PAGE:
SSARS NO. 12,
Omnibus Statement on Standards for Accounting and Review
Services—2005, amended SSARS no. 1, making specific
changes regarding the practitioner’s consideration of fraud
and illegal acts in compilation and review engagements. |
ALTHOUGH COMPILATION AND REVIEW performance standards don’t require CPAs to assess the risk of fraud, they still must inform the client of incorrect, incomplete or otherwise unsatisfactory information discovered during an engagement.
ACCOUNTANTS NEED NOT REPORT illegal acts that are clearly inconsequential and may reach agreement in advance with the entity regarding the nature of such items to be communicated.
MISSTATEMENTS IN FINANCIAL STATEMENTS may be intentional, thus constituting fraud, or unintentional, the result of error. Therefore, in a review, CPAs must make specific inquiries and obtain specific written representations from management about fraud.
IN ADDITION TO THE REVISIONS to SSARS no. 1 related to fraud, SSARS no. 12 contains amendments to guidance on updating management representation letters, restricted-use reports and restatement adjustments.
|J. RUSSELL MADRAY, CPA, is president of the Madray Group Inc., an accounting and auditing technical consulting practice, and a senior lecturer at Clemson University’s School of Accountancy and Legal Studies in Clemson, S.C. His e-mail address is email@example.com .|
new statement on standards for accounting and review services (SSARS) makes specific changes regarding an accountant’s consideration of fraud and illegal acts in compilation and review engagements. The AICPA Accounting and Review Services Committee (ARSC) amended SSARS no. 1, Compilation and Review of Financial Statements by issuing SSARS no. 12, Omnibus Statement on Standards for Accounting and Review Services—2005. This article covers SSARS no. 12’s changes, which are generally effective for compilations and reviews of financial statements for periods ending after December 15, 2005.
SSARS no. 12 does not change the objectives in such engagements. You need not report illegal acts that are clearly inconsequential and may reach agreement in advance with the entity regarding the nature of such items to be communicated. The statement doesn’t require you as the CPA to assess the risk of fraud or to plan a compilation or review engagement specifically to discover fraud. However, this doesn’t relieve you of responsibility for informing the client if incorrect, incomplete or otherwise unsatisfactory information comes to your attention during the engagement.
In 2004 ARSC issued SSARS no. 10, which required that the accountant in a review engagement make specific inquiries and obtain written representations from management regarding fraud (see “ An Update on Review Engagements, ” JofA , Aug.04, page 69). At the same time ARSC issued an interpretation to explain what steps should be taken to communicate about fraud or illegal acts when, during the performance of a compilation or a review engagement, the accountant suspects that fraud or an illegal act may have occurred.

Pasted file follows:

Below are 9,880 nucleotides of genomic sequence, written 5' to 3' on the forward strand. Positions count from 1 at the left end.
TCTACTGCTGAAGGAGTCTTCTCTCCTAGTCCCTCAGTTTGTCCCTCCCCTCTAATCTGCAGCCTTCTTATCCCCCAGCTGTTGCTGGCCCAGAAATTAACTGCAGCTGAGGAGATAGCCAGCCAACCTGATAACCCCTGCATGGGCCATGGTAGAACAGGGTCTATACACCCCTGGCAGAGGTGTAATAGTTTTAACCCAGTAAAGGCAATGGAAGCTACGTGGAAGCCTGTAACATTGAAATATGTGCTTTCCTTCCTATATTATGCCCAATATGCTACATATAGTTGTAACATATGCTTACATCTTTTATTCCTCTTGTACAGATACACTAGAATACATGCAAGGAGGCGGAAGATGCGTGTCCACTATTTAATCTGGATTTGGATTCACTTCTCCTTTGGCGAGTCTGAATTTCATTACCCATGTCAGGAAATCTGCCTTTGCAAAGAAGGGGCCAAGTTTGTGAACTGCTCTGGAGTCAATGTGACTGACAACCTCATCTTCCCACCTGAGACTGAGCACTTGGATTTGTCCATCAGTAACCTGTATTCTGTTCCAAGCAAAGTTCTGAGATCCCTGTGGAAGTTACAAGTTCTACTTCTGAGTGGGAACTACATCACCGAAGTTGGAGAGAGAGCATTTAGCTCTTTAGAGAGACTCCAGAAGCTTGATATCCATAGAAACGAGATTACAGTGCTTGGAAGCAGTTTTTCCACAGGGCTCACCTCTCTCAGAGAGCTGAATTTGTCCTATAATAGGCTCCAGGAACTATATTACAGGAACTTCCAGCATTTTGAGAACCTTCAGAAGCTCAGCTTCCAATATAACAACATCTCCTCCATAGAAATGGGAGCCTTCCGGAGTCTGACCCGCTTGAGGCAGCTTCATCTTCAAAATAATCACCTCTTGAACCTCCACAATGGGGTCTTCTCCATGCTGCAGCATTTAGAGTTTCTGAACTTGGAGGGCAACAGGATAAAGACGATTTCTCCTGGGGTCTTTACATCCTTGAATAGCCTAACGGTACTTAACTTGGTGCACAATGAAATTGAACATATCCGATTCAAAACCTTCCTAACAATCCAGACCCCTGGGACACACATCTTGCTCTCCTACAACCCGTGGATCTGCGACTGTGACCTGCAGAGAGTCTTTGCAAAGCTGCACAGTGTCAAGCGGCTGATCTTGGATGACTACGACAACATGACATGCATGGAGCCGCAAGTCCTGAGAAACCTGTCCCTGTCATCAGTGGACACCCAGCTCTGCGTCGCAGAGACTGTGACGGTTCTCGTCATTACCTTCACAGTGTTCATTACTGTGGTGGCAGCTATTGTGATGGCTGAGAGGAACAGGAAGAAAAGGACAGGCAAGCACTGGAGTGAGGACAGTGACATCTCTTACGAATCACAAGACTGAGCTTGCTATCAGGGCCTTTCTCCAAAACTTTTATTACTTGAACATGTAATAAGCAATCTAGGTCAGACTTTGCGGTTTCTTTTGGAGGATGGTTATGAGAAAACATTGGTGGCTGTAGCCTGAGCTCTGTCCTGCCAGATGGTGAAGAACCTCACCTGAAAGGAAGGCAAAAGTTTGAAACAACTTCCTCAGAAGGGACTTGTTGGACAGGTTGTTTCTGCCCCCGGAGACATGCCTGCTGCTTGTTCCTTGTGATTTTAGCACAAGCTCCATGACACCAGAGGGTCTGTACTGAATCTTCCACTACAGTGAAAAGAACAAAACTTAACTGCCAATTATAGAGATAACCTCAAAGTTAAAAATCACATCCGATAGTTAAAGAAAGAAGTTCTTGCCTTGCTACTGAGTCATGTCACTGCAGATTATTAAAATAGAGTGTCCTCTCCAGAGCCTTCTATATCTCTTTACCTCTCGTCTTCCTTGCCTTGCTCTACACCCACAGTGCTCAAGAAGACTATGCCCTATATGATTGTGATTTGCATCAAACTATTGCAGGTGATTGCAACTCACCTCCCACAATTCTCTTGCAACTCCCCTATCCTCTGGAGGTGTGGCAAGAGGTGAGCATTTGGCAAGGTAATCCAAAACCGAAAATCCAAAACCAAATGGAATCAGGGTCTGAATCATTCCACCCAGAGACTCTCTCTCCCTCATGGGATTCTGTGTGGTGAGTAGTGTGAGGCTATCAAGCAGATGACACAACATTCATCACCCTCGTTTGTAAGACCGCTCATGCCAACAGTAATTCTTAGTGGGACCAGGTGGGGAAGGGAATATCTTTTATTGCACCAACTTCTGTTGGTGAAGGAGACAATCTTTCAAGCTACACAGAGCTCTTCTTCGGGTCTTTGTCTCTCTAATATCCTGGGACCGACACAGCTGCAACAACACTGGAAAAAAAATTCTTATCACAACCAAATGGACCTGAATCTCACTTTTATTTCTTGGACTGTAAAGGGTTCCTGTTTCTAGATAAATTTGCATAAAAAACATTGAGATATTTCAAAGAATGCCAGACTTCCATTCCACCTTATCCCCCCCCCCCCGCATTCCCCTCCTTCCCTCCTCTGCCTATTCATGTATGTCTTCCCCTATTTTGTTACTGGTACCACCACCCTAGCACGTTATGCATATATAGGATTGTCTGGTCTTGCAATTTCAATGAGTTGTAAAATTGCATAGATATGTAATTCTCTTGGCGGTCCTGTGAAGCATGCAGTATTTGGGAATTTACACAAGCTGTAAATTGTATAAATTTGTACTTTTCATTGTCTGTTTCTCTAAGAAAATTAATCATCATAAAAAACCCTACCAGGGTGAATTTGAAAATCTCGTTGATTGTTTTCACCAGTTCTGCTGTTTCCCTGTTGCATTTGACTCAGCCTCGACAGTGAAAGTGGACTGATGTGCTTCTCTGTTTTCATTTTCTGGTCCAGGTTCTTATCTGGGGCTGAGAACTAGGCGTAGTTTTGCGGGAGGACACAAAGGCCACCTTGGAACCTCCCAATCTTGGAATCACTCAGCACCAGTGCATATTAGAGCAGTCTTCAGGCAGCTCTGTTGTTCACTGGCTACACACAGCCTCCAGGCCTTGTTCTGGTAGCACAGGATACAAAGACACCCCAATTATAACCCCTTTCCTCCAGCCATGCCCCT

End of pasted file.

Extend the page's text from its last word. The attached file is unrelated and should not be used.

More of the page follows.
Trouble by the Numbers
Source: AICPA, Compilation and Review Alert 2004/05, page 14.
FIRST THINGS FIRST: THE UNDERSTANDING
SSARS no. 1 (as amended—in this and all other references in this article) says CPAs should establish an understanding with the client, preferably in writing, regarding the compilation or review services to be performed. This should include a description of the nature and limitations of the services to be performed and of any report to be issued. It also should provide that
The engagement cannot be relied upon to disclose errors, fraud or illegal acts.
The CPA will inform the appropriate level of management of any material errors and any evidence or information that comes to his or her attention during the performance of compilation or review procedures that fraud or illegal acts may have occurred. In performing such an engagement you need not report any matters regarding illegal acts that are clearly inconsequential and may reach agreement with the entity in advance about which matters will be communicated.
The AICPA Accounting and Review Services Committee (ARSC) also recently issued SSARS nos. 13 and 14 (see Official Releases, JofA, Nov.05, pages 109–121). SSARS no. 13, Compilation of Specified Elements, Accounts, or Items of a Financial Statement, expands the applicability of the SSARSs to situations in which an accountant is engaged to compile, or issues a compilation report on, specified elements, accounts or items of a financial statement. SSARS no. 14, Compilation of Pro Forma Financial Information, expands the applicability of SSARSs to situations in which an accountant is engaged to compile, or issues a compilation report on, pro forma financial information.
The objective of a compilation is to present information—in the form of financial statements—that is the representation of management, without undertaking to express any assurance on the statements. You are not required to perform any additional procedures or search for fraud or illegal acts. However, during the performance of compilation or review procedures, such as inquiries or analytical procedures in a review or reading the financial statements in a compilation, if any evidence or information comes to your attention regarding fraud or an illegal act, you should request that management consider the effect of the matter on the financial statements and you should consider its effect on the compilation report. If you believe the financial statements are materially misstated, you should obtain additional or revised information.
A review engagement provides limited assurance that the financial statements require no material modifications in order to conform to generally accepted accounting principles (GAAP) or an other comprehensive basis of accounting (OCBOA). Misstatements can be intentional, thus constituting fraud, or unintentional, the result of error. SSARS no. 1, issued in 1978, established that the objective of a review engagement is to provide a CPA with a reasonable basis for expressing such limited assurance.